My mind immediately turned to the LDS Church and how this describes the current state of affairs within the Church. Some would suggest that the Church is a big tent organization accepting a wide range of thought concerning politics and doctrine. But what the Church actually does not “challenge” and what it seems to “abet” portrays a different picture. The Church chooses to emphasize its political neutrality and at times insists it is not tied to one political party or agenda, but the truth of the matter is that it supports implicit acceptance or promotion of an extremist view. These actions are transparent and only convincing to insiders.

Operationally, the Church vigorously patrols all organizations it controls. Multiple instances of the Church’s tight control over publishing avenues such as Deseret Book or BYU have been documented. It is clear that every work published under the Church’s label or sold in its bookstore is carefully scrutinized. Thus every work that appears in Deseret Book has a tacit seal of approval given the rigor with which some works have been rooted out and censored. The case of God’s Army is illustrative.

Richard Dutcher’s film God’s Army, a completely positive take on Mormonism and missionary work was pulled from Deseret Book upon Dutcher’s disaffection with the Church. Although this film was entirely supportive of LDS leadership and doctrine, had been heavily promoted by the Church, and is still loved by the membership, it and all of Dutcher’s other works were pulled from Deseret Book’s shelves after Dutcher became dissatisfied with his personal religious involvement.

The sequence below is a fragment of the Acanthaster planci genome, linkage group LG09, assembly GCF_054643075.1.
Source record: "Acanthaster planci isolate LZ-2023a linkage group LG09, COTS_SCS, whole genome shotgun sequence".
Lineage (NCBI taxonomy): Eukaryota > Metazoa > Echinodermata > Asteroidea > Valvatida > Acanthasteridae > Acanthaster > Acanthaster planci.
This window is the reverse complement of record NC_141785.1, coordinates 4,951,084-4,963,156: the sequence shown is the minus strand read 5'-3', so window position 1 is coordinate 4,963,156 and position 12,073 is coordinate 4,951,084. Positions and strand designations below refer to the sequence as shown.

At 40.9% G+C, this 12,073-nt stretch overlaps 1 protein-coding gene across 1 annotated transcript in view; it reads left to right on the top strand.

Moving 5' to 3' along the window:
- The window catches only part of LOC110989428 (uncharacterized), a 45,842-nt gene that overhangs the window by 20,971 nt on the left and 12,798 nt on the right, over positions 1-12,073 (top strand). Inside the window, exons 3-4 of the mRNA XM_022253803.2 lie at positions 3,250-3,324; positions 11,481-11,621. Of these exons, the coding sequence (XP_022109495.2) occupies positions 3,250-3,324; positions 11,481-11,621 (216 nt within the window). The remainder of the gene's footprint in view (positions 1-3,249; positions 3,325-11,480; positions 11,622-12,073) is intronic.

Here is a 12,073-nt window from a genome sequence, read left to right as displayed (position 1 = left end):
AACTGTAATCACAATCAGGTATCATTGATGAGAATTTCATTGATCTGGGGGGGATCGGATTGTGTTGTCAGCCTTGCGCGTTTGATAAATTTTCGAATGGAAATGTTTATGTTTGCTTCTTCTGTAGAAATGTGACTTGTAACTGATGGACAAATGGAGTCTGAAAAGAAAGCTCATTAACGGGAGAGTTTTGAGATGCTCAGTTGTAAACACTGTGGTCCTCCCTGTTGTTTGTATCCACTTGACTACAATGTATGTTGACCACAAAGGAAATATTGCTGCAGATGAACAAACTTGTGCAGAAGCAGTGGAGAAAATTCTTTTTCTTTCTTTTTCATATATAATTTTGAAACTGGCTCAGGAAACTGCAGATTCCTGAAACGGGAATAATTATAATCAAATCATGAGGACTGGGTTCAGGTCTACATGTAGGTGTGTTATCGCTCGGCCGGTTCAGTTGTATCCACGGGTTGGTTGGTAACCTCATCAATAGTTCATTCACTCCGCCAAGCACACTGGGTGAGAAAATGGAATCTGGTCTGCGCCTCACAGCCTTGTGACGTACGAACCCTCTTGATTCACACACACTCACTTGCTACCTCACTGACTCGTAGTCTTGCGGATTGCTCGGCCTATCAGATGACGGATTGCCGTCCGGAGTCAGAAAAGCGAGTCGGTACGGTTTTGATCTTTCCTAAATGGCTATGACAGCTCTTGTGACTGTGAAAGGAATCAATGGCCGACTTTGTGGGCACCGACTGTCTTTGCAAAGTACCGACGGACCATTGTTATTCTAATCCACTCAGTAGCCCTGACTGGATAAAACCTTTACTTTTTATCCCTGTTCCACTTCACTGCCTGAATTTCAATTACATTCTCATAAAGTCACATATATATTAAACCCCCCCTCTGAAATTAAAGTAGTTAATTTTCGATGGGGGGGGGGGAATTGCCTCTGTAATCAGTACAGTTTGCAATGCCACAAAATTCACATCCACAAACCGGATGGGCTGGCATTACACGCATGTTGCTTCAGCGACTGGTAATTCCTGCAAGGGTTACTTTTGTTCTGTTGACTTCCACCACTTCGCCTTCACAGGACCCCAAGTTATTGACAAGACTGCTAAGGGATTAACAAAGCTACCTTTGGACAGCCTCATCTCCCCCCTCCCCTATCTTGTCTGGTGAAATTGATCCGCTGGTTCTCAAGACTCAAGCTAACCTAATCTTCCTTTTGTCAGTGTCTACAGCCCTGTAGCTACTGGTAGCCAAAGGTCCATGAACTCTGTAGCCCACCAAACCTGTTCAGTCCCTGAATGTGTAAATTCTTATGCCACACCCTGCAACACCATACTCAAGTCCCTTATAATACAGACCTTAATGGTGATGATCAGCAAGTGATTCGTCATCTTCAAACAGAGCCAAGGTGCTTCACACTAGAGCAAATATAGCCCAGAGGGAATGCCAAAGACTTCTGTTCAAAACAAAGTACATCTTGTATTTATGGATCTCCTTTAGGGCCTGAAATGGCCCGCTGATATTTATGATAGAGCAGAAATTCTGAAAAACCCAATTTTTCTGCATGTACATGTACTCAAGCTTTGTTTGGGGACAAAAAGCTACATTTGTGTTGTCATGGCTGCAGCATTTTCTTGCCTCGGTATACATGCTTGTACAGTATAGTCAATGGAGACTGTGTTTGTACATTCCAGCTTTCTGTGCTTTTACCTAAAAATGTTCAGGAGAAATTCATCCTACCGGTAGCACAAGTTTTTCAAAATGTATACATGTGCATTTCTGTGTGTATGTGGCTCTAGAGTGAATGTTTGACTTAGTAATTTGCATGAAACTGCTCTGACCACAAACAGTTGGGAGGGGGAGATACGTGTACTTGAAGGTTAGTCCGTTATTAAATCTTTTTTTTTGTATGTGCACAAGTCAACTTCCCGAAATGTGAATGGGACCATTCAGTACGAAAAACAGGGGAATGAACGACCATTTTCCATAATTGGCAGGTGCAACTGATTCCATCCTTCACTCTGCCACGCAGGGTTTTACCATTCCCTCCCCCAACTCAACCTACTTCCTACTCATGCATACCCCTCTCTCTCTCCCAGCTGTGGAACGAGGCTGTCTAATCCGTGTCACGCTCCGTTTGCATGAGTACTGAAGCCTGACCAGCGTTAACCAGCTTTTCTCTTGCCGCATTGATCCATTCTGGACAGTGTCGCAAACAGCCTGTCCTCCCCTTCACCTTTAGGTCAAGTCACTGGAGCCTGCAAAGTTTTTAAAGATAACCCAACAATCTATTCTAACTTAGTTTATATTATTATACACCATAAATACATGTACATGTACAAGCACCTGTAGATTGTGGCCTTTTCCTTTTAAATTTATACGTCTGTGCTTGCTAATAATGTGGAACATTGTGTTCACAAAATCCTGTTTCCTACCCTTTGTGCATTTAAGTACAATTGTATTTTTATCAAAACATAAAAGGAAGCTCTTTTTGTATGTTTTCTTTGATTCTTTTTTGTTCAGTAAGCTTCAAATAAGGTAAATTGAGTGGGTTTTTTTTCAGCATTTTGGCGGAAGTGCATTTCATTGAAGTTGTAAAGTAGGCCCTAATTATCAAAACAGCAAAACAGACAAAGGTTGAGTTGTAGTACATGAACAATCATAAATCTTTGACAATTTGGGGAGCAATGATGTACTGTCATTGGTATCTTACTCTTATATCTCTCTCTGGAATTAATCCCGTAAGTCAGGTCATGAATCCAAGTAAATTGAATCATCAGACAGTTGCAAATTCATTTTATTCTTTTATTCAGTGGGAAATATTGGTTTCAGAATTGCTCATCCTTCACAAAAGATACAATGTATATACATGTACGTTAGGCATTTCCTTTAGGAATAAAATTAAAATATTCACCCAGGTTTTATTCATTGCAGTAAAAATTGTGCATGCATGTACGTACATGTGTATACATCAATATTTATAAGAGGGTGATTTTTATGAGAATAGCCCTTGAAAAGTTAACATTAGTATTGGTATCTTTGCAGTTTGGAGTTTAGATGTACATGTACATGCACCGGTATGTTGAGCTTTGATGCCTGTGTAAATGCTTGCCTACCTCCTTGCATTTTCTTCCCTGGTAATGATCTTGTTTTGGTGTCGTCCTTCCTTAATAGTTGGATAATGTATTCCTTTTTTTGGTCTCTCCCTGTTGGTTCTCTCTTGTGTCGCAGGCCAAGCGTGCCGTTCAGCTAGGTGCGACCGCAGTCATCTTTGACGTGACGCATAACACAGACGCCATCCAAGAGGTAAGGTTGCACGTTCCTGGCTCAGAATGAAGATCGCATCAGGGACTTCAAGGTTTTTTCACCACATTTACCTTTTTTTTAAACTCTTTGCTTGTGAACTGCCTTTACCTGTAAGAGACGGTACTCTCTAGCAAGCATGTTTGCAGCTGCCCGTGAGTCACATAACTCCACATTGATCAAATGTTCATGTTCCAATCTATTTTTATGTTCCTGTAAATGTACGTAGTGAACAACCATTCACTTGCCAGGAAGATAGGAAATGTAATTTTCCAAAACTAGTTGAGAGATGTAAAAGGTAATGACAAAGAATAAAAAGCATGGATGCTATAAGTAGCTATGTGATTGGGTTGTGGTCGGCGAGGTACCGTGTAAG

Dutcher’s purging from Deseret Book can stand in stark contrast to other offerings at the store. Of course, Glenn Becks books are available. Somewhat jarring for me was to see Glenn’s Work “Arguing with Idiots” which, in addition to the inflammatory title, appears with with Glenn wearing a Nazi-esque uniform. This ironically juxtaposed with all of the images of smiling Jesuses looking on from the walls. Lest one think it is just Beck’s Mormon roots, works by Sean Hannity are also sold at the religious bookstore. Likewise, Church owned radio stations in the Salt Lake market have long run right wing radio pundits almost exclusively.

So when one looks at the actual messages that are endorsed, sanctioned and tolerated, a clear picture of right wing political and cultural promotion emerges. Likewise, works in Mormon studies stocked and promoted by the Deseret Book present a view of Mormon beliefs even more conservative than that pushed in conference.

The Church will never be a “big tent” operation as along as it systematically purges, ignores or undermines the more liberal views of the left–even if those views are as compatible with the “gospel” as views from the right. Principles of the left, such as social responsibility, aid to the poor, state funded education and the like are routinely mocked and ridiculed among some LDS thinkers, but there is nothing inherit in these ideas that puts them at odds with traditional Christian ethics or modern Mormon morals. Nevertheless, a clear view of the Church’s political outlook can be had by any